Local view for "http://purl.org/linkedpolitics/eu/plenary/2008-04-24-Speech-4-194"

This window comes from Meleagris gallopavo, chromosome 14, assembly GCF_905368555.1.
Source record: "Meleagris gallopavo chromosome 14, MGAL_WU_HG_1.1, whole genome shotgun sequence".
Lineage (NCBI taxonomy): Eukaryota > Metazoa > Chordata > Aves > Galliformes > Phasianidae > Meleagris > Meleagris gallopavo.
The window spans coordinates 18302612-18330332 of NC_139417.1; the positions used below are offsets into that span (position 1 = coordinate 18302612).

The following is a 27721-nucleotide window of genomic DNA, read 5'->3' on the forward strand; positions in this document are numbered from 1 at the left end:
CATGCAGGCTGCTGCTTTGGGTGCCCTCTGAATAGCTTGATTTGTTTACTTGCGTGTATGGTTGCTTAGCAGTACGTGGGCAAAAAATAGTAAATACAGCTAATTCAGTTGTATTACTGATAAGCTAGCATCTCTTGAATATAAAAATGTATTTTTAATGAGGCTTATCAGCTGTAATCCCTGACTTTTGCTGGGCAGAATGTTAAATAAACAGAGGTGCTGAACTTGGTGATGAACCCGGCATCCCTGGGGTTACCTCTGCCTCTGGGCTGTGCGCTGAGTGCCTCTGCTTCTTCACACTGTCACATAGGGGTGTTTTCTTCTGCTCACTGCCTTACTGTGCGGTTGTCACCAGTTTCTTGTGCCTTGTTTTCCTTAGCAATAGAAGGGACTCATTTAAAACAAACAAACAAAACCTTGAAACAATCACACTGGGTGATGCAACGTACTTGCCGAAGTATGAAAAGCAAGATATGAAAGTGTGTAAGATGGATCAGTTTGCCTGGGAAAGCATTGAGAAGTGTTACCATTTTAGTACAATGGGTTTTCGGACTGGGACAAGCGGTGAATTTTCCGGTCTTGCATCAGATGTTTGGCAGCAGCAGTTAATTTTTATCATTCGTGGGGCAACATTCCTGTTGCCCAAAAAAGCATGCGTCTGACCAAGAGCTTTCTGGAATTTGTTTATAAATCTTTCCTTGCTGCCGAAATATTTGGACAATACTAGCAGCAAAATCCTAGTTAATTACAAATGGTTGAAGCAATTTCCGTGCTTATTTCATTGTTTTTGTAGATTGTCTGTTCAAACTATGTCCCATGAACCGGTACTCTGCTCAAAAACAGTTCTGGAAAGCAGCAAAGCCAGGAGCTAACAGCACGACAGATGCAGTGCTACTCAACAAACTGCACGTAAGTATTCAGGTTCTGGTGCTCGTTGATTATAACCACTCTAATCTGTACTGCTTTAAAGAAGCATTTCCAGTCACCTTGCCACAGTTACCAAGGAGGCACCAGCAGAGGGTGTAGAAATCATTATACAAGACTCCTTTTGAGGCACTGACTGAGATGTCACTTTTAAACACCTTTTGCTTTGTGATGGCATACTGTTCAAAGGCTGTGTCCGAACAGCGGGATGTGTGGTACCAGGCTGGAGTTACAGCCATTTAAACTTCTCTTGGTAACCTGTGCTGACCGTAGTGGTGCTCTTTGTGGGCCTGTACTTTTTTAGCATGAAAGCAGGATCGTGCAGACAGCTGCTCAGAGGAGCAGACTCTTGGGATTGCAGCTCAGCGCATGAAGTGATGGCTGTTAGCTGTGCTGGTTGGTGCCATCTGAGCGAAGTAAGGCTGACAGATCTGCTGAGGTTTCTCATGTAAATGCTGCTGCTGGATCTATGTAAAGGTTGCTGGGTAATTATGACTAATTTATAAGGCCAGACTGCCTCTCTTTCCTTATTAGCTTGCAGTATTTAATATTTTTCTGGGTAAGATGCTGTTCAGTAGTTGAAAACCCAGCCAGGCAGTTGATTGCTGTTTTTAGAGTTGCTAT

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"Mr President, how many times is it now that the human rights situation in Zimbabwe has featured on our agenda here as a matter for urgent debate? How many times have we stood here impotently railing against the way in which Mugabe oppresses his people? We have not always been unanimous about everything, but on Zimbabwe we do have some kind of consensus. The disgraceful spectacle of the recent elections is proof yet again that this unscrupulous dictator does not give a damn about democracy. The policy of ethnic cleansing against white farmers continues unabated. Mugabe holds the opposition, the international community, and his own people in contempt. The weakest in Zimbabwe are the first to suffer, but we have known that for years. And yet the European Community rolled out the red carpet for this man last December at the EU-African summit in Lisbon. Only Britain's Prime Minister Gordon Brown stuck to his guns and boycotted this unsavoury little get-together. We all know it, but the nub of the lamentable situation is this. Mugabe knows that he has support. He knows he is backed by a number of fellow-heads of state, or shall we say fellow-dictators in Africa, who dismiss any criticism of his criminal policy as 'neo-colonialism'. South Africa's role is especially perfidious here. Until such time as the African Union unequivocally condemns him, Mugabe will carry on with impunity. Mugabe knows he also has the backing of China, which wants to take over Europe's role in Africa and does it by telling corrupt heads of state that China will not give them any grief about human rights and good governance. The Chinese regime is showing its true colours not only in Tibet, but also in Darfur and Zimbabwe. That is the essence of today's debate and it is the shared culpability of China and Africa which we must condemn and highlight more forcefully."@en1

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